Given the money to be made on Wheaties boxes, I'd think such business must be worth quite a bit. Eliminating competition from the rounds in which one's allies will compete certainly can't hurt. Flat-out lying on the part of judges cheats athletes who do good work, and it undermines the seriousness with which observers take the games. Consider the North Korean woman whose vault errors caused her to land out of bounds, and to land not on her feet -- perhaps with a little bounce or a step -- but on her knees. Exactly how was she entitled to pass a skilled veteran competing for Germany was never even explained by anyone casting a vote. Bela Karolyi may not be unbiased, but he offers an analysis that smacks of brutal honesty. After talking frankly about the 12-to-14-year-old female gymnasts China fielded (with Chinese-supplied paperwork as proof of having reached 16, at which as a former Soviet-bloc resident he waved his hands in disdain), he summed up the women's vaulting final as a ripoff.
Apparently the Australians have suggested barring judges from scoring events in which their own countrymen compete. I think this line of reasoning, if carried far enough to plausibly work, would lead to analysis of international political blocs, and would soon result in officials from countries that (a) have no political relations at all, and (b) have no expertise in the events being judged. The judges aren't from Mars after all, or Venus: they're from the internal sporting apparatuses of the various participant countries, and affected by anything that effects the nation's interest in their speciality sport.
My own initial impulse is to draw a line between artistic athletics and sport, and suggest some new non-sport venue for people who want to demonstrate skill in ice dancing or trampoline or juggling or gynmastics. Even if we went so far, we'd still not solve judging misconduct in boxing (unless we forced matches to go until knockout or surrender, as occurs in certain martial arts competitions), which is as much a competitive sport as fencing. And the solution in fencing offers another ray of hope. Perhaps the kind of technology that makes objective and quantifiable the conduct of combatants with blades can be brought to other disciplines. Boxing gloves with hit sensors might be useful, particularly if combined with sensor technology to ascertain whether strikes were landing on opponents' blocks or might be plausible hits.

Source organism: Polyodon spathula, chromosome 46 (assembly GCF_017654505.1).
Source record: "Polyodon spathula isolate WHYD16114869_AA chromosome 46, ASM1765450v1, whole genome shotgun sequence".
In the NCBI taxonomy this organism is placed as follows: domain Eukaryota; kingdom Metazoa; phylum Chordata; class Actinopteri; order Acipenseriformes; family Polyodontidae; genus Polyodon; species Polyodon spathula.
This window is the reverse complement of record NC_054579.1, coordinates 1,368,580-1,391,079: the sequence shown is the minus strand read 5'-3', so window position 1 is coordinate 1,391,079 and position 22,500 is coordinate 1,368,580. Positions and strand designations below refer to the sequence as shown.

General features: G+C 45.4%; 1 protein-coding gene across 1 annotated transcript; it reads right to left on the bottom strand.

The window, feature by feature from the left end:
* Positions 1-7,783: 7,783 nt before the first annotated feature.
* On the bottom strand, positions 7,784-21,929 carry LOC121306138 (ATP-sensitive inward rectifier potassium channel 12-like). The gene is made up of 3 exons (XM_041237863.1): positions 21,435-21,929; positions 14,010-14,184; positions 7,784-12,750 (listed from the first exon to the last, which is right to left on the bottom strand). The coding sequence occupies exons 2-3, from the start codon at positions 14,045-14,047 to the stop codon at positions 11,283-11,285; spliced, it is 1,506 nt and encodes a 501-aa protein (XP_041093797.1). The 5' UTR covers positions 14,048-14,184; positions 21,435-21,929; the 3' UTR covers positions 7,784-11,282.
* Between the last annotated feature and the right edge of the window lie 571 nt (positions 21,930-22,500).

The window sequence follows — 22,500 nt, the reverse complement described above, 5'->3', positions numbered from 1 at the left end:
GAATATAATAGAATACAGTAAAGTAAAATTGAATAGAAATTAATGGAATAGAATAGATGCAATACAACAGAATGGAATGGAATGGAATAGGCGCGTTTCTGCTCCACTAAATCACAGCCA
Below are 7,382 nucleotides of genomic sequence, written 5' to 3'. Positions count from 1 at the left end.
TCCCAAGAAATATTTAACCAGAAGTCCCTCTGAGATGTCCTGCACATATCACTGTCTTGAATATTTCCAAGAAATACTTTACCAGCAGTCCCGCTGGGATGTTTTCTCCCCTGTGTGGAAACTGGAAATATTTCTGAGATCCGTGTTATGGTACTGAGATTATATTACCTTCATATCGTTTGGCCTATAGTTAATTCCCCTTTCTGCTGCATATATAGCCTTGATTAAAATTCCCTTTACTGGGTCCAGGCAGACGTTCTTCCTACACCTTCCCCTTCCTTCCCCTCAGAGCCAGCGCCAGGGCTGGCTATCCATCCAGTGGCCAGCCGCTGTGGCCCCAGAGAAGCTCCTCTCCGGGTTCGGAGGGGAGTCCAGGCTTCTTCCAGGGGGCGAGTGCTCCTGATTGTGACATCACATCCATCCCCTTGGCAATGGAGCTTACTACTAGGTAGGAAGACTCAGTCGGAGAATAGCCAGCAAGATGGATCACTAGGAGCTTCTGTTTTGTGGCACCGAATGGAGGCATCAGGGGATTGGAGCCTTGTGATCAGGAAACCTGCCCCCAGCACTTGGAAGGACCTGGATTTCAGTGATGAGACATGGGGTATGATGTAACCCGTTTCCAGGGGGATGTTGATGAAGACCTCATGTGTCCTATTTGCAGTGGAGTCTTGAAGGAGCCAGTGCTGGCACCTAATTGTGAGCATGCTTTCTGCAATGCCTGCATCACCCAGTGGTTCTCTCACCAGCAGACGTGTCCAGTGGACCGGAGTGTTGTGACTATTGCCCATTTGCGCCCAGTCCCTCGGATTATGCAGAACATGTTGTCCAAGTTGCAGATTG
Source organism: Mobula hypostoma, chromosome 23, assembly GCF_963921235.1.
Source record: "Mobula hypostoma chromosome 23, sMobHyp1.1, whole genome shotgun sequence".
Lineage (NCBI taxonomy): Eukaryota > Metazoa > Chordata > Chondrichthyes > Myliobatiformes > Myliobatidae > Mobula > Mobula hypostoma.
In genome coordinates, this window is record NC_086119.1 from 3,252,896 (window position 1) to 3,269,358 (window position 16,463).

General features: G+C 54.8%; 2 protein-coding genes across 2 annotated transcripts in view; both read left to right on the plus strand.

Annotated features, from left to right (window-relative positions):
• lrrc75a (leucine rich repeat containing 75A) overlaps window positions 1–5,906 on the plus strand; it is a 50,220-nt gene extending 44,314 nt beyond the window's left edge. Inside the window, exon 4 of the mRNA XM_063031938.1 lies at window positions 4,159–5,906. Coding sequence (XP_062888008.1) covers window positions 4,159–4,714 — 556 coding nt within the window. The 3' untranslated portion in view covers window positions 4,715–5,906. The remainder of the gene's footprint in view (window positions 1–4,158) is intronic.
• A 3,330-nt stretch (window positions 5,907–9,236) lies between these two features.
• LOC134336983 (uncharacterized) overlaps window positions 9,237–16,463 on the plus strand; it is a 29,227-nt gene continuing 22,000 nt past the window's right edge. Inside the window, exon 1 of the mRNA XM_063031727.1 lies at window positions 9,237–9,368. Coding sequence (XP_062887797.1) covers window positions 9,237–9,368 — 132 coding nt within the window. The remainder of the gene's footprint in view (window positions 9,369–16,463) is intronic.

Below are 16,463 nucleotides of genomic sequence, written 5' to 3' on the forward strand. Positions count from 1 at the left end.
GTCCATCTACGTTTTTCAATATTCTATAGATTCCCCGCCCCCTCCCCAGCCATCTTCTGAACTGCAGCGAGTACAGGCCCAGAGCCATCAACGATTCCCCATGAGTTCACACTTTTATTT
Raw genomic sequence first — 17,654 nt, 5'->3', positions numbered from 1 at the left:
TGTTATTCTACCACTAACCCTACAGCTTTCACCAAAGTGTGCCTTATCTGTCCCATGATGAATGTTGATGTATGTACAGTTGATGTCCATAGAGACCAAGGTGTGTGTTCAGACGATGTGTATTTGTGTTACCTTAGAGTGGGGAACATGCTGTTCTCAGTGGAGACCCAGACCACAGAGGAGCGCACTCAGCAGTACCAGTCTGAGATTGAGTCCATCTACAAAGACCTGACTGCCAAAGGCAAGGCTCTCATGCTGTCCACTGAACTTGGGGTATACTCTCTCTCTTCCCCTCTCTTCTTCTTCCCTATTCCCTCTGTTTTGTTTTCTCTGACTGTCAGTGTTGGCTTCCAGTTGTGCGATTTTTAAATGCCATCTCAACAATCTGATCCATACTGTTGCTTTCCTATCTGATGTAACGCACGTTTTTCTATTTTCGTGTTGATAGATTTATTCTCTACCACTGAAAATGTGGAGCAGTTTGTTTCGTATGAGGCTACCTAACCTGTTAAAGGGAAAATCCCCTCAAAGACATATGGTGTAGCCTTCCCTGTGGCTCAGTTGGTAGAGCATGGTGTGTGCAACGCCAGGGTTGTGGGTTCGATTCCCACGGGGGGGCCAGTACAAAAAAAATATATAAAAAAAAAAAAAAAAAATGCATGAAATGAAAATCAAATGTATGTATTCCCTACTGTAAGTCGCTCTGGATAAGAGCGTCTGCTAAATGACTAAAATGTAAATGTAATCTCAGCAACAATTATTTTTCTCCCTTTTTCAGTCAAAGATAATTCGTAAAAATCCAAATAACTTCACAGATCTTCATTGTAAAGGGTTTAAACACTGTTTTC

Imagine gymnastic floor exercise conducted by competitors in sensor suits that transmit the position in space and the movement of every joint to a computer, which presents for scoring purposes an artificial-reality generic form to judges who cannot see the competitors and have no idea what uniforms they use. Perhaps this kind of system would allow the best-qualified judges to correct computerized systems' judgment of in-bounds, stuck landings, and the number of degrees in a particular turn. Maybe there's a way to have fair competition.
But ... I wonder. Judges who've seen a floor exercise routine will know it whether they see it on computer or with their own eyes. And is the Olympic Games really the proper place to hold what amounts to a Battle of the Bands for gymnastic performers, skate-clad dancers, and the like? Making cracks about race-walking or curling is all well and good, but at least you can tell when you look at the film who won. I've spent enough time in my life watching opera, modern dance, ballet, martial arts presentations, and other artistic performances to defend myself against the charge I don't adequately love difficult-to-perform artistic performance. I'm crazy about the arts. I'm just not crazy about pretending there's an objective superiority between artists when there's not yet a stadard by which that is true.
We'll continue to need refs to call out-of-bounds when the balls fly out of the court. We'll continue to need refs to call personal fouls. We should not need judges in sport, just referees to keep the sportsmen sportsmanlike. My modest proposal is to move judged events to an artistic competition, and keep the Olympic games for sports with victors. When someone presents an outfit that allows objective scoring of acrobatics, or a scoring system that makes objective the mystifying and inconsistent lack of application of rules to diving and gymnastics, then we can have a look at the scoring systems and call these things sports.
Until that day, known-flawed judging systems stand unworthy of the respect we should want to accord Olympic games, and we should reject them. Bring these folks to town and I'll buy a ticket, but until there's a scheme that can be replicated don't tell me it's a sport and not an art.
And for God's sake, put sensors in the boxing gloves and fire the judges.